Sixteen-year-old Lana Morris wishes her life were different, that she were somewhere else, some one else. Her foster mother wants her gone, she's stuck taking care of the other kids in the house, she longs to become closer to her foster father, and the only cool people around refuse to acknowledge her. Then Lana stumbles into Miss Hekkity's mysterious shop, and she begins to realize that she might actually have the power to change things—to make some of her wishes come true. But wishing isn't always as harmless as it seems. . . .
Award-winning authors Laura and Tom McNeal weave a warmhearted and suspenseful story about the power—and danger—of a wish.
From the Hardcover edition.
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|Title of History eBook: The Decoding of Lana Morris|
|Release Date: 12-24-2008|
|Allowed Countries (hover)|
|Publisher: Knopf Books for Young Readers|
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The Decoding of Lana Morris
Nebraska, June, the sky white with heat.
The dust devil begins with a pocket of unstable air where a farmer’s field of irrigated beans meets the heated asphalt of Highway 20, sending up a sudden rush of warm air that swirls and stretches higher, increasing speed. The twisting funnel of dirt and debris moves east through fields of alfalfa and wheat and corn toward the town of Two Rivers, where, in a two-storied foster home, a girl named Lana Morris lives.
Lana is sixteen and slim, with watchful dark eyes, brown hair that falls in straight lines down her long back, and a slot between her two front teeth that was once called her most charming feature by one of the least reliable in her mother’s long line of unreliable boyfriends. He said she was pretty, too, but the truth is Lana doesn’t think anything about herself is charming or pretty, only that the slot between her front teeth is the exact thickness of a dime, something she learned by trial and error.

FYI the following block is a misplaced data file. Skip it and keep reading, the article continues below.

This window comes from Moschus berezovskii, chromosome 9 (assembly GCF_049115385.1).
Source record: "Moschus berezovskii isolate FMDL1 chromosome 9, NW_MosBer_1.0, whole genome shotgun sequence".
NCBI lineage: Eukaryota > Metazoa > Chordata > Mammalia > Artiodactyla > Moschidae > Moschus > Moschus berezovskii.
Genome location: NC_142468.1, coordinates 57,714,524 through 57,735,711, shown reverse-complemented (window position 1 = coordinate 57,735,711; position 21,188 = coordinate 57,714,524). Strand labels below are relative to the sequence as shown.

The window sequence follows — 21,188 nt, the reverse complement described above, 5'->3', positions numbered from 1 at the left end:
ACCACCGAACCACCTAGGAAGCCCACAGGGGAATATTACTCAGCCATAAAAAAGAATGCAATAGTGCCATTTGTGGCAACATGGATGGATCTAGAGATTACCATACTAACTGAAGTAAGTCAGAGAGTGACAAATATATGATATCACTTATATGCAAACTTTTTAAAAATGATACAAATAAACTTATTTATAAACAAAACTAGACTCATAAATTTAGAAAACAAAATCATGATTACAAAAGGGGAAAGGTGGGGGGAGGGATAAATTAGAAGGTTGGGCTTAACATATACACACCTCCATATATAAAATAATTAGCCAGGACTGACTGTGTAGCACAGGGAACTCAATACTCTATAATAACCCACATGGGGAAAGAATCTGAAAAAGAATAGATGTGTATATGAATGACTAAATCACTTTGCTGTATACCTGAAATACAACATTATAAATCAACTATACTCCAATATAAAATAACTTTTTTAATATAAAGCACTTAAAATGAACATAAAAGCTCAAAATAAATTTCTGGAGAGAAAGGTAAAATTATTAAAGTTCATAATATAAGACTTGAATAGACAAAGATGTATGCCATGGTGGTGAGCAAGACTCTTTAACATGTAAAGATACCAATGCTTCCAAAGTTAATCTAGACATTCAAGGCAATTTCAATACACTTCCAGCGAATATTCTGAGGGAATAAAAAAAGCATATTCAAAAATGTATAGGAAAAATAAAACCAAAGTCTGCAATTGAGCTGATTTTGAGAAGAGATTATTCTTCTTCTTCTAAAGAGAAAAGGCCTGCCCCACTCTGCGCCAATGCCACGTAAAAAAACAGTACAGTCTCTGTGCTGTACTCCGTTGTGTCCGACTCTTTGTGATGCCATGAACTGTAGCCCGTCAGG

Slipped into the crease behind Lana’s left ear, where some people might store a pencil or even a cigarette, you will normally find a tightly rolled two-dollar bill. With use and with time, this bill has been worn soft as cloth. Lana believes the bill was left to her by her father, believes that by unrolling it and holding it flat in her hand, she can sometimes feel the presence of the person he must have been. Lana has always believed in things. Fortune cookies. Horoscopes. That one of these days her mother (whereabouts unknown) would stop drinking, get a steady job, and buy them a little house somewhere. That her father, before he died, was nicer and less foolish than people said he was.
Lana stares ...